If you follow me on Twitter, you’ve seen that I’ve been talking about my outline all week–and you’ve seen that it is several days behind schedule. I can’t tell you anything specific about the outline, but I can tell you about the process of creating it, and if we’re lucky it will be helpful to read about.
Project Z, it should be mentioned, is not the same Project Z that I’ve mentioned in previous posts; Nightbringer will be written eventually, but today is not that day.
Project Z is the first of a trilogy, and has a very cool story that sets up a number of mysteries for the rest of the series. The problem is, while I had some cool ideas, I wasn’t completely certain as to what those mysteries should be. Think about Battlestar: Galactica, the new one–they established a cool premise, presented some mysteries, and started every episode with the phrase “They have a plan.” Everything the bad guys did was cool, and weird, and hard to figure out, but the audience went along with it and tried to piece it all together, confident that there really was a plan and it really would all make sense…and then it didn’t. They hit a point in season three where it was horribly, blindingly obvious that they simply didn’t know what was going on or where the story was going. They did an excellent job, in my opinion, of bringing it all together in season four, patching up the holes and making it all make sense (well, most of it), but the glitches added up. With Project Z I want to tell a similarly twisty story (hitting, coincidentally, on some of the same themes), but I wanted to do it right, which meant I had to figure out beforehand what the plan really was. Before I could start the prose–before I could even start the outline, I had to figure out exactly what was going on, what the bad guys wanted, and how they intended to go about it. Like I say in my story structure presentation, I had to figure out the ending before I could begin the beginning.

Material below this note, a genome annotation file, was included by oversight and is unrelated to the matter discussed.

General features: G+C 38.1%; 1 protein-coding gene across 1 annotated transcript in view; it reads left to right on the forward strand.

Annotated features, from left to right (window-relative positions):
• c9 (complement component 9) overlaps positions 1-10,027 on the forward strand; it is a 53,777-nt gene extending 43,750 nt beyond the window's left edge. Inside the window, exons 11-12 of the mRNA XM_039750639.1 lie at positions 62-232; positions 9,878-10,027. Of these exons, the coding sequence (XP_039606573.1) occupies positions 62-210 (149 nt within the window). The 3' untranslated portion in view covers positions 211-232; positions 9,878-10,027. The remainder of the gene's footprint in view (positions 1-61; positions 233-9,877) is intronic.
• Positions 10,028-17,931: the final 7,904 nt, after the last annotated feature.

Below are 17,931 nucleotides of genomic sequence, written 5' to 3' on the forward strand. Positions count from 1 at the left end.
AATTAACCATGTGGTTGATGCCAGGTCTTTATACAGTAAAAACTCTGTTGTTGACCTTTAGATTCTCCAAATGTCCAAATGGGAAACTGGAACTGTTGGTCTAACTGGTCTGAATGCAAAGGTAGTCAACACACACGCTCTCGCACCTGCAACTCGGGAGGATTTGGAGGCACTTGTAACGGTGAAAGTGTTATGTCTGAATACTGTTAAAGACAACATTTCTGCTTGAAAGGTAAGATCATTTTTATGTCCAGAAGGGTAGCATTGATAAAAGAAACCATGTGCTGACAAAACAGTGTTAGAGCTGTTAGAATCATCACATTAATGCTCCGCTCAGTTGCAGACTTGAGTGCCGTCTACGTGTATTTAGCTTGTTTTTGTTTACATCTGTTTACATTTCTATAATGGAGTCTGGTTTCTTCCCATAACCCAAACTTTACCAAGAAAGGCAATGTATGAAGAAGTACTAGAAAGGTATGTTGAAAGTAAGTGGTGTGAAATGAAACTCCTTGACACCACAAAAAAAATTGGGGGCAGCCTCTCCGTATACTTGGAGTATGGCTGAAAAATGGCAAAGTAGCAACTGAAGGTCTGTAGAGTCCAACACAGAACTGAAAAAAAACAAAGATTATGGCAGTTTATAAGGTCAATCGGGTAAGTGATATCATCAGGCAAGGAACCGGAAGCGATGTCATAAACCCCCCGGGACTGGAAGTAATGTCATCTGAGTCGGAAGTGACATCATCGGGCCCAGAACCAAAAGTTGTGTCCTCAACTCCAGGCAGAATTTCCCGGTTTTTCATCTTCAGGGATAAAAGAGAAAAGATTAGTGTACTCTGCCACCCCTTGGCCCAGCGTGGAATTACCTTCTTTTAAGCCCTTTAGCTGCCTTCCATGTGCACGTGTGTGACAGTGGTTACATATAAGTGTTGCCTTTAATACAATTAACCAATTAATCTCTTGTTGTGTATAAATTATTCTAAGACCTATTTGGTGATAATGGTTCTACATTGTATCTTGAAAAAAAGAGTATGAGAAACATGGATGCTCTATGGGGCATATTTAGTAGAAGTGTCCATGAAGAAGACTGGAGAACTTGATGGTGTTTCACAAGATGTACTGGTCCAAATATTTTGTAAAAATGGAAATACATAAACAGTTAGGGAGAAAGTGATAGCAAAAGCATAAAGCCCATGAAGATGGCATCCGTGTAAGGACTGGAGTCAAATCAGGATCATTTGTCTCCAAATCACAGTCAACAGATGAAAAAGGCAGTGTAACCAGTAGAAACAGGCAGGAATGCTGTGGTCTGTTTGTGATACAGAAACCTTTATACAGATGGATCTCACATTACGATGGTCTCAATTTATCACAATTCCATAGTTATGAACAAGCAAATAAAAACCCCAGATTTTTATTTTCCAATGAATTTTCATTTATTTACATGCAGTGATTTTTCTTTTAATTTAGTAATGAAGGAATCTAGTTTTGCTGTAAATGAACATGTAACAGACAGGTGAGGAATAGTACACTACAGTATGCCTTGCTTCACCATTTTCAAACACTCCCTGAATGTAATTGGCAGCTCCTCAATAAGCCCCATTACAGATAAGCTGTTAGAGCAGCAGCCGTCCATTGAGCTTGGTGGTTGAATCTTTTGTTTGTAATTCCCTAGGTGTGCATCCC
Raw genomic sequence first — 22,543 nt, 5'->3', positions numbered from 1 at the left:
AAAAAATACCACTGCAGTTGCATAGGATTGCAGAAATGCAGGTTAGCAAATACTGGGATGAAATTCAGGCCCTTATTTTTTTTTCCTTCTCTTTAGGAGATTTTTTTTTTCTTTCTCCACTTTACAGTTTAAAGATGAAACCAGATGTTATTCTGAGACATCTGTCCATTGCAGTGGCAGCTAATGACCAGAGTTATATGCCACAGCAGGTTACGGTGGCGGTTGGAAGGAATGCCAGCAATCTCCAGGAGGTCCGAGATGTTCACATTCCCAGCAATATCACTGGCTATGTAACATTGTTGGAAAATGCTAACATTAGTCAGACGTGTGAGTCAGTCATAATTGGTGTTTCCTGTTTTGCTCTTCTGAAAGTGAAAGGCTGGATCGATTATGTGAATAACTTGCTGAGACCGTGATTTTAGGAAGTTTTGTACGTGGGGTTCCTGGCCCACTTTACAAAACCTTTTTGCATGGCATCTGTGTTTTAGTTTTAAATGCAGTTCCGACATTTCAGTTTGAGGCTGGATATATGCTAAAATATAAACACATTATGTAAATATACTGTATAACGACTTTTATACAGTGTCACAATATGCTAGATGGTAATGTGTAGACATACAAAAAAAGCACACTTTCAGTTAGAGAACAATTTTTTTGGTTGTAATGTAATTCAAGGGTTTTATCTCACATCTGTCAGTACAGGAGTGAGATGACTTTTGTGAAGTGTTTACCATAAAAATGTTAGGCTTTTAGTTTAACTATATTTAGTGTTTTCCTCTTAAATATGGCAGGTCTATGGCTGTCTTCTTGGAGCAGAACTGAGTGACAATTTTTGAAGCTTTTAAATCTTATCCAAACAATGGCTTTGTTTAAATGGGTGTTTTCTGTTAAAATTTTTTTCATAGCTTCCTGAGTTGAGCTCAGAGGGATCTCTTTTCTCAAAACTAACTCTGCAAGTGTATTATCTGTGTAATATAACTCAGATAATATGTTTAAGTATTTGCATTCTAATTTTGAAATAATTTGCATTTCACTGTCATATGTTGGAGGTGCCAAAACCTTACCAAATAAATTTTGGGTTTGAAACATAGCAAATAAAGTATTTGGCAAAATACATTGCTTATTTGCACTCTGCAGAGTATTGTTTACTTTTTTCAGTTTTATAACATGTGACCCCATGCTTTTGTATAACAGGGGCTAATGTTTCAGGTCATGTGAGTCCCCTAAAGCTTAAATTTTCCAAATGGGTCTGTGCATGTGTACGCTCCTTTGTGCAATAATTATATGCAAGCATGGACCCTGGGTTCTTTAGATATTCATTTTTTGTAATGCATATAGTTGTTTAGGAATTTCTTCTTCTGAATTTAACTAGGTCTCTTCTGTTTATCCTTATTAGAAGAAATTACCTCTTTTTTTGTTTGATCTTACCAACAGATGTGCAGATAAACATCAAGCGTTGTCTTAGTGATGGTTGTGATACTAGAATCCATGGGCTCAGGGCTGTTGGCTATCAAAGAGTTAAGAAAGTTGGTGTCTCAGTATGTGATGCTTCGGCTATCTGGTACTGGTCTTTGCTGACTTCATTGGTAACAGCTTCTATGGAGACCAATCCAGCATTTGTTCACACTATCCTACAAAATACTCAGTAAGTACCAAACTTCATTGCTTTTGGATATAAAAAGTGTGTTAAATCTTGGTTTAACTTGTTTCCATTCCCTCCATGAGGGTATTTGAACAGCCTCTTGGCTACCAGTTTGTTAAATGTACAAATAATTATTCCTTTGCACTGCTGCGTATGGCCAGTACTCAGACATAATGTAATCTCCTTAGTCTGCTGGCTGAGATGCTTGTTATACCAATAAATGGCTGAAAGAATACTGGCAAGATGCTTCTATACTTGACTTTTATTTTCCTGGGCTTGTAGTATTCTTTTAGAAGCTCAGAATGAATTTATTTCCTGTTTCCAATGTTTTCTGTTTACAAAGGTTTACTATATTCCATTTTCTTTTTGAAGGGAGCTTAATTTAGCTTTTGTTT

So I did. I took a week, sketched out the villains, gave them all plans and methods, and made it all work. Even better, the plans are multi-layered enough that they can be confusing and filled with misdirection and still, in the end, make sense. Huzzah! But an ending does not an outline make, and there was still a lot of work to do.
I started working on the outline of the series, but decided it would be more fun to wing it a little–I knew what the bad guys were planning, so I could fill in those details as I went along. It would be more natural, and therefore more effective, to let the heroes guide the story as they saw fit. I dialed my scope down a bit and decided to just work on the first book outline.
My problem with the first book outline, as I had originally conceived it, was that it focused too heavily on revealing the mysteries. Ending with a discovery is a cool second act kind of thing–think Empire Strikes Back, which ends with the discovery that Vader is Luke’s father. That works really well, and makes you hungry for the third movie, but it would not have worked as the end of the first movie. The first act has to end with a choice and an action, not just a revelation, or it won’t feel satisfying. This gave me two choices: put the revelation later, like a second act whammy, or put it earlier and find something even bigger for book two. This choice is easy to make, and we’ve talked about it before on Writing Excuses: don’t hold back on the first book. Make it as awesome as possible, and then when that’s done find a way to make book two even more awesome. With that in mind I pushed my ending revelation forward, found a strong, active resolution for the main character, and plotted everything backward from there. The story works, the story’s cool, and it sets up a bunch of bigger, cooler stuff for books two and three.
Project Z is going to be awesome.